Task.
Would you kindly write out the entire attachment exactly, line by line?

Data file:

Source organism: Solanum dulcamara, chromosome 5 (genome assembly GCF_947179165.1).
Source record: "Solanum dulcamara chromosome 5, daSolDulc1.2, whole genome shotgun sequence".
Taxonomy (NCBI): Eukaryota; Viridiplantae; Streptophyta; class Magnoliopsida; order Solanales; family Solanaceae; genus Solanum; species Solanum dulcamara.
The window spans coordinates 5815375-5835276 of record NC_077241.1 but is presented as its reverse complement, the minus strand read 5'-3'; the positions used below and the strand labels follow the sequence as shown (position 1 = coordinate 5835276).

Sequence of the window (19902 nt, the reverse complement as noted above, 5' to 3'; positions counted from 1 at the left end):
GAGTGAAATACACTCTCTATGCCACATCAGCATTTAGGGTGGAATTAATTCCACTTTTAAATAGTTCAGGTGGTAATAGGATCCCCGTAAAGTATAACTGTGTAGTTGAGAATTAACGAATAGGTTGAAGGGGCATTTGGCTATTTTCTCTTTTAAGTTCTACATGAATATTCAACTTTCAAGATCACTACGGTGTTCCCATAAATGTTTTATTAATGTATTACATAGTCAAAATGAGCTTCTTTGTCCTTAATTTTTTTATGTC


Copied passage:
Source organism: Solanum dulcamara, chromosome 5 (genome assembly GCF_947179165.1).
Source record: "Solanum dulcamara chromosome 5, daSolDulc1.2, whole genome shotgun sequence".
Taxonomy (NCBI): Eukaryota; Viridiplantae; Streptophyta; class Magnoliopsida; order Solanales; family Solanaceae; genus Solanum; species Solanum dulcamara.
The window spans coordinates 5815375-5835276 of record NC_077241.1 but is presented as its reverse complement, the minus strand read 5'-3'; the positions used below and the strand labels follow the sequence as shown (position 1 = coordinate 5835276).

Sequence of the window (19902 nt, the reverse complement as noted above, 5' to 3'; positions counted from 1 at the left end):
GAGTGAAATACACTCTCTATGCCACATCAGCATTTAGGGTGGAATTAATTCCACTTTTAAATAGTTCAGGTGGTAATAGGATCCCCGTAAAGTATAACTGTGTAGTTGAGAATTAACGAATAGGTTGAAGGGGCATTTGGCTATTTTCTCTTTTAAGTTCTACATGAATATTCAACTTTCAAGATCACTACGGTGTTCCCATAAATGTTTTATTAATGTATTACATAGTCAAAATGAGCTTCTTTGTCCTTAATTTTTTTATGTC